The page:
The Azov Regiment of Ukraine has been designated a “terrorist” organization by Russia’s Supreme Court, opening the door for the unit’s captured members to be tried in Russian courts and possibly given lengthy prison terms.
Moscow has frequently criticized the Azov battalion for its historical affiliations with right-wing extremists, using them as justification for this year’s invasion of Ukraine, which they refer to as the “denazification” of Kyiv.
The Azov battalion was originally organized in 2014 as a far-right paramilitary volunteer group against pro-Moscow rebels in eastern Ukraine where it was then reorganized and included in the national guard of Ukraine.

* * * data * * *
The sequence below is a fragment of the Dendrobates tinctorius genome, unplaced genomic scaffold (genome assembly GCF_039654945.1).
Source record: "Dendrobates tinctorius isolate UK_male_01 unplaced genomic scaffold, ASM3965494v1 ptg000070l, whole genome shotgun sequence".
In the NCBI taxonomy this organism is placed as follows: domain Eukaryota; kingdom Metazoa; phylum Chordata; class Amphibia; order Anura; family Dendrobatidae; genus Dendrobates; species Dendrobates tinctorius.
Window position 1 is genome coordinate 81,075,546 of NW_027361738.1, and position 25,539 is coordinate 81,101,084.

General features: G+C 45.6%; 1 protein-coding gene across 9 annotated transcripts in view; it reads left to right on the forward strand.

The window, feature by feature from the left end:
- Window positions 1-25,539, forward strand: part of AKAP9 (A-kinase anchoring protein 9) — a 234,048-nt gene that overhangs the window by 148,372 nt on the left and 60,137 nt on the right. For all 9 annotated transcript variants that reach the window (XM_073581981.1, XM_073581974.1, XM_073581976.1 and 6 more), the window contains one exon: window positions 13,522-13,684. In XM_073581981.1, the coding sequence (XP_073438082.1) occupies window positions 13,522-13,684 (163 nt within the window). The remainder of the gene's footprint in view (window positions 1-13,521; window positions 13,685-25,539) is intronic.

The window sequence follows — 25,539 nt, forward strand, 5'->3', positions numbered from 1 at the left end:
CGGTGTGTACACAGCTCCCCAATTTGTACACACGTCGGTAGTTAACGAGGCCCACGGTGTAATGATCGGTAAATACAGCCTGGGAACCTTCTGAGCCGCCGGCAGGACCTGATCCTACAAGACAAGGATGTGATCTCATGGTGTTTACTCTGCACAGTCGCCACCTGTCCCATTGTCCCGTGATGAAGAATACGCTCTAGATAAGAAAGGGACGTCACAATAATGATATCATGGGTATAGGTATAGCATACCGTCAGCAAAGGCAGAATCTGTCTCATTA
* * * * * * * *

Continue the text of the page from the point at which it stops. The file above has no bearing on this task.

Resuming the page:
In a closed session, the Russian Supreme Court issued its decision designating the Azov battalion a terrorist group, according to state-run news organizations.
Following the adjournment of earlier sessions in May and June, this was the court’s third attempt to label the regiment a “terrorist” organization.
Over the weekend, the Russian Embassy in Britain demanded that Azov Regiment soldiers undergo a “humiliating” hanging death, which infuriated Kyiv.
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